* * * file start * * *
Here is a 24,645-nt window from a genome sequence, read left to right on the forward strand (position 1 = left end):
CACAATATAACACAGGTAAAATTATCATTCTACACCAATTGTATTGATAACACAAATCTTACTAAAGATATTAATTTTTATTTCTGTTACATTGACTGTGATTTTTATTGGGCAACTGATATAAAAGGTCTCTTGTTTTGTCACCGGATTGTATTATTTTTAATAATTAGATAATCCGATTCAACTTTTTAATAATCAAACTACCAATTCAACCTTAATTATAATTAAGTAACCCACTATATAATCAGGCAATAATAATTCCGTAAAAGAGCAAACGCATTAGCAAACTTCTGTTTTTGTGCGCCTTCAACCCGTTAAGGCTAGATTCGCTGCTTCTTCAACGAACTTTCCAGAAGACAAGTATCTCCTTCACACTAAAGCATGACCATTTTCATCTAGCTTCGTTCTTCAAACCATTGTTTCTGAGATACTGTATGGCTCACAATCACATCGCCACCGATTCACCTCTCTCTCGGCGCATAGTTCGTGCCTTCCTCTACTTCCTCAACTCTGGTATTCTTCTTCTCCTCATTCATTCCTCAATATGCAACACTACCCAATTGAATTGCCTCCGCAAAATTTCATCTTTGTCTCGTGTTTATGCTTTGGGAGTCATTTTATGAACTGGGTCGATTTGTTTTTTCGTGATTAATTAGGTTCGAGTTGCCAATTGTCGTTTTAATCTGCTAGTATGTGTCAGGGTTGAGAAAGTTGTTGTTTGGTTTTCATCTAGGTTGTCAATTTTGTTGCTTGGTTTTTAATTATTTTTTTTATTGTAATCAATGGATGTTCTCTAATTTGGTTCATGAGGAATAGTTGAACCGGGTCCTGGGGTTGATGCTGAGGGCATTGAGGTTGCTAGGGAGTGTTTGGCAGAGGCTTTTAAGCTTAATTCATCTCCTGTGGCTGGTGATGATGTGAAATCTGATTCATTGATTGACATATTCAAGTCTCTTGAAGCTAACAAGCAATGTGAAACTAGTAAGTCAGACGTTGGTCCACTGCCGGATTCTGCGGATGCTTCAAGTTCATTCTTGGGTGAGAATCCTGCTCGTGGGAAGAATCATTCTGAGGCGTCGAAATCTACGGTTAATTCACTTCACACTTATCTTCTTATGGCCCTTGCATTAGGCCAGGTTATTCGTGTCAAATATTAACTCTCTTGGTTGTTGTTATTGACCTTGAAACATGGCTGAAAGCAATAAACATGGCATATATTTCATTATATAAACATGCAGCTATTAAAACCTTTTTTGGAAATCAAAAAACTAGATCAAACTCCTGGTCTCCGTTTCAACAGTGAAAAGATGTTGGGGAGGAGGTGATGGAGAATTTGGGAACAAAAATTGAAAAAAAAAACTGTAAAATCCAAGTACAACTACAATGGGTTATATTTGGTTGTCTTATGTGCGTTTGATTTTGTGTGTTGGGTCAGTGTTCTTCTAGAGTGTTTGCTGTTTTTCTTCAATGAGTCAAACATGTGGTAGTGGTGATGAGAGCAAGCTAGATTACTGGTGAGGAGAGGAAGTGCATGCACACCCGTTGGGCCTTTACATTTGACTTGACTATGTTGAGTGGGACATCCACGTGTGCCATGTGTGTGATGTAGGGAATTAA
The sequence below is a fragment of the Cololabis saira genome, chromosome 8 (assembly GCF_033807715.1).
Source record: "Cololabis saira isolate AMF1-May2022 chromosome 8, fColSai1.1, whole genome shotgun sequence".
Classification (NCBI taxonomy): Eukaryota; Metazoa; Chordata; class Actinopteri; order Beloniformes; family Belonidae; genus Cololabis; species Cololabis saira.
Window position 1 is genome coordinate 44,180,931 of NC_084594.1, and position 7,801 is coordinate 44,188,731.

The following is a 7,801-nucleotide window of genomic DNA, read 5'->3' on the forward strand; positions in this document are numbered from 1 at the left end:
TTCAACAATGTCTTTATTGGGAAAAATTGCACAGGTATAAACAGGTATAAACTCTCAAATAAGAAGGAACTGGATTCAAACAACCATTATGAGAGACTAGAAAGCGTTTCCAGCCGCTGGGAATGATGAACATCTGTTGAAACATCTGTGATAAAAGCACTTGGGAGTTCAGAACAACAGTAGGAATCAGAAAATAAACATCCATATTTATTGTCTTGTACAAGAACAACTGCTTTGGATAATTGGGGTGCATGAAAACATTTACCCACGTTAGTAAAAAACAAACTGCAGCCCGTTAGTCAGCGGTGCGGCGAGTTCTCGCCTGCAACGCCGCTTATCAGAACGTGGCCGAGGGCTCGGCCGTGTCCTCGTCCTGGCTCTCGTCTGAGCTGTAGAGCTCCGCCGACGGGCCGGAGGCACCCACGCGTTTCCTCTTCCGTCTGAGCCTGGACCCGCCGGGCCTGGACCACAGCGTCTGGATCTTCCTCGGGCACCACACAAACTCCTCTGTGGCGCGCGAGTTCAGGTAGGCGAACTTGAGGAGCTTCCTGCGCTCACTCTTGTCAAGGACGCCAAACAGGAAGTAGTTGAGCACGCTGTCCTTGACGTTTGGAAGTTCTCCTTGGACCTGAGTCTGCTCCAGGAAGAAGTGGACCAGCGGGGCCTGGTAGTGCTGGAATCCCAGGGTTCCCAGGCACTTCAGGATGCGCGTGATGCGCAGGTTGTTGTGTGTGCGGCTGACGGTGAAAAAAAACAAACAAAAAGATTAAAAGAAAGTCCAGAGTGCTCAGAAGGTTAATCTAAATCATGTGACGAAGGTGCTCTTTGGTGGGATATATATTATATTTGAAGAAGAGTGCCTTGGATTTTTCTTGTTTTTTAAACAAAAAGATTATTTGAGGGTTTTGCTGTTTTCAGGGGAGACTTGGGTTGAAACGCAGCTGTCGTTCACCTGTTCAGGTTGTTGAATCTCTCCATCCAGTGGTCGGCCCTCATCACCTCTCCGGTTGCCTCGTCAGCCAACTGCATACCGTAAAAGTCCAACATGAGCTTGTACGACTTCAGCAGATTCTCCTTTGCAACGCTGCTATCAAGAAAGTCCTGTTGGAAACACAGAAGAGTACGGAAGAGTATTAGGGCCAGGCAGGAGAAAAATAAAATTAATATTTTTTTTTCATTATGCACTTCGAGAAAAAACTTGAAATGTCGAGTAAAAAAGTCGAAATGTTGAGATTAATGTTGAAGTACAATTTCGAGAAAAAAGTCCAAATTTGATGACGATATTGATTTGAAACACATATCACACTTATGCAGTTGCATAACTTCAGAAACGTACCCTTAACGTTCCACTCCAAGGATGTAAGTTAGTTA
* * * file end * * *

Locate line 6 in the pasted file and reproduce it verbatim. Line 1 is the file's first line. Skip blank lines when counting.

Window position 1 is genome coordinate 44,180,931 of NC_084594.1, and position 7,801 is coordinate 44,188,731.